Funding boost for TSA sails through committee

Funding boost for TSA sails through committee

Senate appropriators unanimously approved a spending bill on Thursday that bumps up funding for the Transportation Security Administration (TSA) as the agency scrambles to handle a surge in passengers while dealing with reduced staff.


In a 30-0 vote, the Appropriations Committee advanced a fiscal 2017 spending measure that provides $48 billion for the Department of Homeland Security. The legislation now heads to the full Senate.

The TSA would get $7.7 billion under the bill — $228 million more than current levels and $79 million more than the administration’s request.

Lawmakers agreed to include a provision from Illinois Sens. Mark KirkMark Steven KirkThe global reality behind 'local' problems Dems vow swift action on gun reform next year This week: Trump heads to Capitol Hill MORE (R) and Dick DurbinRichard (Dick) Joseph DurbinDemocrats brush off GOP 'trolling' over Green New Deal Trump praises law enforcement response to shooting at Illinois business Five dead in shooting at manufacturing plant in Aurora, Illinois MORE (D) that requires the TSA to consider passenger volume and airport risk assessments when deploying new canine teams.  

Chicago airports have been particularly overwhelmed, with two-hour wait times at O'Hare International Airport causing 450 people to miss their flights in one instance last month, forcing dozens to sleep at the airport overnight.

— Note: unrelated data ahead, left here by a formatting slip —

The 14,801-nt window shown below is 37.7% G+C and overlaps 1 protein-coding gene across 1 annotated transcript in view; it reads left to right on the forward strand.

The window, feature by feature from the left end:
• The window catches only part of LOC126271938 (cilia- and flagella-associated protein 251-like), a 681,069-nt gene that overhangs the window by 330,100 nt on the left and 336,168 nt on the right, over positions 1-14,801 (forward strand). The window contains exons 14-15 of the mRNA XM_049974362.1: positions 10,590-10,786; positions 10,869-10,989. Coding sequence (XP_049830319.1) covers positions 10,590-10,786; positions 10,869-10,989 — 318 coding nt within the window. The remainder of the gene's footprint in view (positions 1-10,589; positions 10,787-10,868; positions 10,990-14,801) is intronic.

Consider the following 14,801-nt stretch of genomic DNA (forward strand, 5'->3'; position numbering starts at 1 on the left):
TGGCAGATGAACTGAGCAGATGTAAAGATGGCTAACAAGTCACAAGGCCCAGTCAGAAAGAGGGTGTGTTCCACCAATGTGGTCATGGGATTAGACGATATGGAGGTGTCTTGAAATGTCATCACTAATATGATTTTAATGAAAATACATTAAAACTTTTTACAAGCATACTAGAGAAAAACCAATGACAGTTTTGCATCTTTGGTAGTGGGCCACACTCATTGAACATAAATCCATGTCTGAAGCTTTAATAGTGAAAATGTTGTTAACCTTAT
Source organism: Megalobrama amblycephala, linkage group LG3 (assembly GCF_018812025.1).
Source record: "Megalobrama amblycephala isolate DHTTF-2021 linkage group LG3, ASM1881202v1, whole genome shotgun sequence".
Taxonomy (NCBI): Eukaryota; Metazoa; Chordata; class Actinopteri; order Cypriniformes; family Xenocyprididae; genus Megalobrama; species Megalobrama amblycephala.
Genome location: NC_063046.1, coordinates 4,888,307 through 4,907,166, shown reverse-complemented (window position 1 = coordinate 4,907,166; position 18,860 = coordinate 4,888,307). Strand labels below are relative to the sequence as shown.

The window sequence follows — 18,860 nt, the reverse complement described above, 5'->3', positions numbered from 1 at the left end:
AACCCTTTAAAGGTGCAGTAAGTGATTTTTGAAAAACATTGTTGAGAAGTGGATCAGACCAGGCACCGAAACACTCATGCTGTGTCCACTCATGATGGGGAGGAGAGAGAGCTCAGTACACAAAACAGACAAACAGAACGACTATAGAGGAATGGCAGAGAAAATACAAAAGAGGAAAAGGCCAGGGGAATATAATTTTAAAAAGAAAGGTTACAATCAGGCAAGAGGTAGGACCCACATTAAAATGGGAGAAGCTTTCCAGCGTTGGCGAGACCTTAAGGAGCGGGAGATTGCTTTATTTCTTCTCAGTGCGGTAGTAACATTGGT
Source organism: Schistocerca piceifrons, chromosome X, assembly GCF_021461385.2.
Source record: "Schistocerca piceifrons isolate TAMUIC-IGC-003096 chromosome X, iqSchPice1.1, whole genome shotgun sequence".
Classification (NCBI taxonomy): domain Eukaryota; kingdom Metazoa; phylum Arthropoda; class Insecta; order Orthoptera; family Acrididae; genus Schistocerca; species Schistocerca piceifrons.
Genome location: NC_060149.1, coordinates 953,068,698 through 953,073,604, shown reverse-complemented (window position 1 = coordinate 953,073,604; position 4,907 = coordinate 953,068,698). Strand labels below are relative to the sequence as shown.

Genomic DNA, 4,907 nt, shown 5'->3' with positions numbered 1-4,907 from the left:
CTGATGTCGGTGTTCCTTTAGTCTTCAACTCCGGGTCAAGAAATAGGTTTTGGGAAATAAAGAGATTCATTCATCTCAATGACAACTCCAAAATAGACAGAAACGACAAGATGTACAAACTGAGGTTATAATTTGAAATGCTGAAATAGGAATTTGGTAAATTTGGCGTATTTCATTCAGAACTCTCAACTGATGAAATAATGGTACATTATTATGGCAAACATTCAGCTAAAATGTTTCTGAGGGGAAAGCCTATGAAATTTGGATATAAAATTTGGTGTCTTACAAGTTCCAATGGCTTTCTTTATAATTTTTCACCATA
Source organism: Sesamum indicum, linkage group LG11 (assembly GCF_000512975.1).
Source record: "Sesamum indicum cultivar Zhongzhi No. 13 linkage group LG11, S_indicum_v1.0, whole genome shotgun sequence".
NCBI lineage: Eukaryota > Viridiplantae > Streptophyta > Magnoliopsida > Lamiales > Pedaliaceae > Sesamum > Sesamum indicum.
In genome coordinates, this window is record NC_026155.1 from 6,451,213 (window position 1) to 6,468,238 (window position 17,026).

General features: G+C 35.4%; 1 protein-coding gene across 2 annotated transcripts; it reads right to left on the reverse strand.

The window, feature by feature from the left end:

“To solve these problems head-on, I worked with my colleagues to make substantive changes to the agency that keep passengers safe and on time,” Kirk said. “An increase in canine units and more than 1,000 new staff are positive steps towards restoring smooth, safe travel for passengers nationwide.”

The agency has cut its staff in recent years because it hoped the PreCheck program would speed up the normal screening process, but not enough passengers enrolled. Massive security lines are only expected to grow worse as summer travel increases, which has sent lawmakers and officials scrambling for a fix.

The Senate’s spending bill, which wouldn’t go into effect until Oct. 1 at the earliest if passed, would provide for 1,344 additional screeners, 50 new canine teams and new explosives trace detection systems.

The draft legislation also makes investments in the TSA’s Innovation Task Force to explore technology solutions, such as testing automated lanes in airports.